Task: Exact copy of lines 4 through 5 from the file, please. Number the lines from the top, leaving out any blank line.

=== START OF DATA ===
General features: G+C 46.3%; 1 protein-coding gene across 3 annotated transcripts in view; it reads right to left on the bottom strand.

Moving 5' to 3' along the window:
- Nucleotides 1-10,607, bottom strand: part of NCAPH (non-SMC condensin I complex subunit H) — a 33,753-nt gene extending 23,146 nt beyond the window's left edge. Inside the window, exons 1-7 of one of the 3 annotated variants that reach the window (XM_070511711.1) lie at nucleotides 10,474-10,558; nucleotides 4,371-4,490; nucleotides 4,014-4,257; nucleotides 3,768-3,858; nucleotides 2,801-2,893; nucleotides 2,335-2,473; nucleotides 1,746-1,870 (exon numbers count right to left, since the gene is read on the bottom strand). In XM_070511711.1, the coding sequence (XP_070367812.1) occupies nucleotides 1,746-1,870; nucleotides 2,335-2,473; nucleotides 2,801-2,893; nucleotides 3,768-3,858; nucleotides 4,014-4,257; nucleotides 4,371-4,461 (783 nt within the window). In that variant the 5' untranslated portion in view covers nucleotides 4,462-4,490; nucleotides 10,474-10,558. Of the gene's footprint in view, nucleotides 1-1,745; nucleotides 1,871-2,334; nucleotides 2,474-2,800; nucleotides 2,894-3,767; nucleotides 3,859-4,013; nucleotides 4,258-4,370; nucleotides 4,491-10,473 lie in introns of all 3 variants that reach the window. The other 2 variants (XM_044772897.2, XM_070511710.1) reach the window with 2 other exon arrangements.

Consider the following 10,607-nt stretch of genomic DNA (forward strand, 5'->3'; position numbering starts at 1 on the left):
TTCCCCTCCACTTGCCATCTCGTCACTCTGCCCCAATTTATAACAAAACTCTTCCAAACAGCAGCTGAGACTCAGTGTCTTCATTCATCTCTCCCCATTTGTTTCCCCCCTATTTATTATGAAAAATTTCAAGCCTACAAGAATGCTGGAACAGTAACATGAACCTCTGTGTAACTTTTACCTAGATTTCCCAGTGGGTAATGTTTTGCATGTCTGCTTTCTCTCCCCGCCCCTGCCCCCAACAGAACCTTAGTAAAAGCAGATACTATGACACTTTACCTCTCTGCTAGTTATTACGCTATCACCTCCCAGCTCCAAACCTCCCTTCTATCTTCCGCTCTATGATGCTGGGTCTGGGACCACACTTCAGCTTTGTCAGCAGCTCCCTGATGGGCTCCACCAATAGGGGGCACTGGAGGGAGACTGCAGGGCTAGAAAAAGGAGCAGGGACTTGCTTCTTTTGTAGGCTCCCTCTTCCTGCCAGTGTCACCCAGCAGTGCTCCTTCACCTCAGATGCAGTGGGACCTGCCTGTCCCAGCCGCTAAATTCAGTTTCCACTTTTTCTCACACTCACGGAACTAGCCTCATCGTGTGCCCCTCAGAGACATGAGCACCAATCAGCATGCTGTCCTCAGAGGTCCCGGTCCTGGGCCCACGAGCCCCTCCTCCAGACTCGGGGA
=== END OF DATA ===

Consider the following 10,607-nt stretch of genomic DNA (forward strand, 5'->3'; position numbering starts at 1 on the left):
TTCCCCTCCACTTGCCATCTCGTCACTCTGCCCCAATTTATAACAAAACTCTTCCAAACAGCAGCTGAGACTCAGTGTCTTCATTCATCTCTCCCCATTTGTTTCCCCCCTATTTATTATGAAAAATTTCAAGCCTACAAGAATGCTGGAACAGTAACATGAACCTCTGTGTAACTTTTACCTAGATTTCCCAGTGGGTAATGTTTTGCATGTCTGCTTTCTCTCCCCGCCCCTGCCCCCAACAGAACCTTAGTAAAAGCAGATACTATGACACTTTACCTCTCTGCTAGTTATTACGCTATCACCTCCCAGCTCCAAACCTCCCTTCTATCTTCCGCTCTATGATGCTGGGTCTGGGACCACACTTCAGCTTTGTCAGCAGCTCCCTGATGGGCTCCACCAATAGGGGGCACTGGAGGGAGACTGCAGGGCTAGAAAAAGGAGCAGGGACTTGCTTCTTTTGTAGGCTCCCTCTTCCTGCCAGTGTCACCCAGCAGTGCTCCTTCACCTCAGATGCAGTGGGACCTGCCTGTCCCAGCCGCTAAATTCAGTTTCCACTTTTTCTCACACTCACGGAACTAGCCTCATCGTGTGCCCCTCAGAGACATGAGCACCAATCAGCATGCTGTCCTCAGAGGTCCCGGTCCTGGGCCCACGAGCCCCTCCTCCAGACTCGGGGA